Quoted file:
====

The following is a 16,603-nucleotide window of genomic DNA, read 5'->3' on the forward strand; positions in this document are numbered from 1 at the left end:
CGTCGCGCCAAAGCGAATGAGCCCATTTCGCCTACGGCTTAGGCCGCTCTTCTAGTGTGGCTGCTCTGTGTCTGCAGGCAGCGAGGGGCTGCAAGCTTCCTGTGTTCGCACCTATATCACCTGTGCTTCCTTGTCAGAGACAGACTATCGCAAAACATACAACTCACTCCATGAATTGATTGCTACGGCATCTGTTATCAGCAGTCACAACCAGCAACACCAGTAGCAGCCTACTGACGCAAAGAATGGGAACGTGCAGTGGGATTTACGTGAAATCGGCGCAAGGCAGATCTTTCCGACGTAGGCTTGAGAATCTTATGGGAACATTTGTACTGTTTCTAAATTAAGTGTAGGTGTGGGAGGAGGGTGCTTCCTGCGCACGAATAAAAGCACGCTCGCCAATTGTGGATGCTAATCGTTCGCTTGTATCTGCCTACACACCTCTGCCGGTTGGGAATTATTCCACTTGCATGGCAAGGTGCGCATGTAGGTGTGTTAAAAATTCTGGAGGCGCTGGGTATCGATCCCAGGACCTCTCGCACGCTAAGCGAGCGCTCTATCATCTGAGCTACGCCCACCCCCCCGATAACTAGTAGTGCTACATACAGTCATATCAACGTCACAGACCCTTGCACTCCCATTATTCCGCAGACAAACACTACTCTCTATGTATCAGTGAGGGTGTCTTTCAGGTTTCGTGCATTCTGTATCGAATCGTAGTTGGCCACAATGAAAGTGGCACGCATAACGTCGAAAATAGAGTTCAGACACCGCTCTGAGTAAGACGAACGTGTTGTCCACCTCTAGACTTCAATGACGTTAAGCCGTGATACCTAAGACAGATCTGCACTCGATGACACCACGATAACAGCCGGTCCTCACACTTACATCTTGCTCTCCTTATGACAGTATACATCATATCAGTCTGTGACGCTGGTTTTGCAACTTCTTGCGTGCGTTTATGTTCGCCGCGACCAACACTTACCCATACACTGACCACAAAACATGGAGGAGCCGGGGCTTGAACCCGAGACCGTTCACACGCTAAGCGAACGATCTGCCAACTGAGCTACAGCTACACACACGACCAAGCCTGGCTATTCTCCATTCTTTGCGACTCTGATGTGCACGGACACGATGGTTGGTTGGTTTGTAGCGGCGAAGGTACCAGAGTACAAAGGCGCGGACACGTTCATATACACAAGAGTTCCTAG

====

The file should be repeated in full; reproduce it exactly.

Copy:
The following is a 16,603-nucleotide window of genomic DNA, read 5'->3' on the forward strand; positions in this document are numbered from 1 at the left end:
CGTCGCGCCAAAGCGAATGAGCCCATTTCGCCTACGGCTTAGGCCGCTCTTCTAGTGTGGCTGCTCTGTGTCTGCAGGCAGCGAGGGGCTGCAAGCTTCCTGTGTTCGCACCTATATCACCTGTGCTTCCTTGTCAGAGACAGACTATCGCAAAACATACAACTCACTCCATGAATTGATTGCTACGGCATCTGTTATCAGCAGTCACAACCAGCAACACCAGTAGCAGCCTACTGACGCAAAGAATGGGAACGTGCAGTGGGATTTACGTGAAATCGGCGCAAGGCAGATCTTTCCGACGTAGGCTTGAGAATCTTATGGGAACATTTGTACTGTTTCTAAATTAAGTGTAGGTGTGGGAGGAGGGTGCTTCCTGCGCACGAATAAAAGCACGCTCGCCAATTGTGGATGCTAATCGTTCGCTTGTATCTGCCTACACACCTCTGCCGGTTGGGAATTATTCCACTTGCATGGCAAGGTGCGCATGTAGGTGTGTTAAAAATTCTGGAGGCGCTGGGTATCGATCCCAGGACCTCTCGCACGCTAAGCGAGCGCTCTATCATCTGAGCTACGCCCACCCCCCCGATAACTAGTAGTGCTACATACAGTCATATCAACGTCACAGACCCTTGCACTCCCATTATTCCGCAGACAAACACTACTCTCTATGTATCAGTGAGGGTGTCTTTCAGGTTTCGTGCATTCTGTATCGAATCGTAGTTGGCCACAATGAAAGTGGCACGCATAACGTCGAAAATAGAGTTCAGACACCGCTCTGAGTAAGACGAACGTGTTGTCCACCTCTAGACTTCAATGACGTTAAGCCGTGATACCTAAGACAGATCTGCACTCGATGACACCACGATAACAGCCGGTCCTCACACTTACATCTTGCTCTCCTTATGACAGTATACATCATATCAGTCTGTGACGCTGGTTTTGCAACTTCTTGCGTGCGTTTATGTTCGCCGCGACCAACACTTACCCATACACTGACCACAAAACATGGAGGAGCCGGGGCTTGAACCCGAGACCGTTCACACGCTAAGCGAACGATCTGCCAACTGAGCTACAGCTACACACACGACCAAGCCTGGCTATTCTCCATTCTTTGCGACTCTGATGTGCACGGACACGATGGTTGGTTGGTTTGTAGCGGCGAAGGTACCAGAGTACAAAGGCGCGGACACGTTCATATACACAAGAGTTCCTAG